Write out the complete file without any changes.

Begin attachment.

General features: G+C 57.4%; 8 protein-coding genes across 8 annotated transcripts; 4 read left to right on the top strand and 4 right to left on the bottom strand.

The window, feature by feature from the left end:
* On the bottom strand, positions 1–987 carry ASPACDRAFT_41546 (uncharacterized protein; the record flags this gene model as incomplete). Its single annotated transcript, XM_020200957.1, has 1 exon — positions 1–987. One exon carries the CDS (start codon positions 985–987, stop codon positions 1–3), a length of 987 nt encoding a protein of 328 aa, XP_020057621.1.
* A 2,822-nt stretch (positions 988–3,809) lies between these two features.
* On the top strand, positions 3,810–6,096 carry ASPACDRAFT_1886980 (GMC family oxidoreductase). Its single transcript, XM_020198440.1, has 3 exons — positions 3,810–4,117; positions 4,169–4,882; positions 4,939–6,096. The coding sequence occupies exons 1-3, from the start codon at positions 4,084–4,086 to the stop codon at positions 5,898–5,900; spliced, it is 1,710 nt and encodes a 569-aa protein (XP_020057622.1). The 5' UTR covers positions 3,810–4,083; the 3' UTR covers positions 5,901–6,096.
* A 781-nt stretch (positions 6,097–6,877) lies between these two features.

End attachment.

General features: G+C 57.4%; 8 protein-coding genes across 8 annotated transcripts; 4 read left to right on the top strand and 4 right to left on the bottom strand.

The window, feature by feature from the left end:
* On the bottom strand, positions 1–987 carry ASPACDRAFT_41546 (uncharacterized protein; the record flags this gene model as incomplete). Its single annotated transcript, XM_020200957.1, has 1 exon — positions 1–987. One exon carries the CDS (start codon positions 985–987, stop codon positions 1–3), a length of 987 nt encoding a protein of 328 aa, XP_020057621.1.
* A 2,822-nt stretch (positions 988–3,809) lies between these two features.
* On the top strand, positions 3,810–6,096 carry ASPACDRAFT_1886980 (GMC family oxidoreductase). Its single transcript, XM_020198440.1, has 3 exons — positions 3,810–4,117; positions 4,169–4,882; positions 4,939–6,096. The coding sequence occupies exons 1-3, from the start codon at positions 4,084–4,086 to the stop codon at positions 5,898–5,900; spliced, it is 1,710 nt and encodes a 569-aa protein (XP_020057622.1). The 5' UTR covers positions 3,810–4,083; the 3' UTR covers positions 5,901–6,096.
* A 781-nt stretch (positions 6,097–6,877) lies between these two features.